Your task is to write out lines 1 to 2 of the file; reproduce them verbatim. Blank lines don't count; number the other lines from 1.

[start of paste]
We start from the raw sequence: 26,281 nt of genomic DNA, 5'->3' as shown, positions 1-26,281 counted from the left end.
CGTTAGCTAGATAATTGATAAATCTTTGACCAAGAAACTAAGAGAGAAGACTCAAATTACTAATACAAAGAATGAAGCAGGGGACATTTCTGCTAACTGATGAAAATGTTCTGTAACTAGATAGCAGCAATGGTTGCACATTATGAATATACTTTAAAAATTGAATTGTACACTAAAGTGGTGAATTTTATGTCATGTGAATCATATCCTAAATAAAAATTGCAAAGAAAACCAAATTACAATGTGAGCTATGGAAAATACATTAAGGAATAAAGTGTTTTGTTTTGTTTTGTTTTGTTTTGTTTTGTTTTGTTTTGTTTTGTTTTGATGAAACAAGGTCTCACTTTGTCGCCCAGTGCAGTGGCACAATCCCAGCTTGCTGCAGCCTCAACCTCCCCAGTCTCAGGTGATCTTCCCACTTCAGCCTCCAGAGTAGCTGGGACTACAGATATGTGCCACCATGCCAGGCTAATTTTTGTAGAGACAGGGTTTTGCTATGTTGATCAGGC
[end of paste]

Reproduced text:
We start from the raw sequence: 26,281 nt of genomic DNA, 5'->3' as shown, positions 1-26,281 counted from the left end.
CGTTAGCTAGATAATTGATAAATCTTTGACCAAGAAACTAAGAGAGAAGACTCAAATTACTAATACAAAGAATGAAGCAGGGGACATTTCTGCTAACTGATGAAAATGTTCTGTAACTAGATAGCAGCAATGGTTGCACATTATGAATATACTTTAAAAATTGAATTGTACACTAAAGTGGTGAATTTTATGTCATGTGAATCATATCCTAAATAAAAATTGCAAAGAAAACCAAATTACAATGTGAGCTATGGAAAATACATTAAGGAATAAAGTGTTTTGTTTTGTTTTGTTTTGTTTTGTTTTGTTTTGTTTTGTTTTGTTTTGATGAAACAAGGTCTCACTTTGTCGCCCAGTGCAGTGGCACAATCCCAGCTTGCTGCAGCCTCAACCTCCCCAGTCTCAGGTGATCTTCCCACTTCAGCCTCCAGAGTAGCTGGGACTACAGATATGTGCCACCATGCCAGGCTAATTTTTGTAGAGACAGGGTTTTGCTATGTTGATCAGGC